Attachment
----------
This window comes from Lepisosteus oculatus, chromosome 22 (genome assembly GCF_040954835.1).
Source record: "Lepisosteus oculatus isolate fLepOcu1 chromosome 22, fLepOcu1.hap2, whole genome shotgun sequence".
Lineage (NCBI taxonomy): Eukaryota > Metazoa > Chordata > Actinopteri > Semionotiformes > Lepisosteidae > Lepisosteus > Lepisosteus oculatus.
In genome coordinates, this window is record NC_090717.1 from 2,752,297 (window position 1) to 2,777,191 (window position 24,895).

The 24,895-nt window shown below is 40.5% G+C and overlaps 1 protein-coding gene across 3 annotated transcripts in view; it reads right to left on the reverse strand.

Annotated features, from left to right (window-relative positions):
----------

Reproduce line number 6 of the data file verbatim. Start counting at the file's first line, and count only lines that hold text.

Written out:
Annotated features, from left to right (window-relative positions):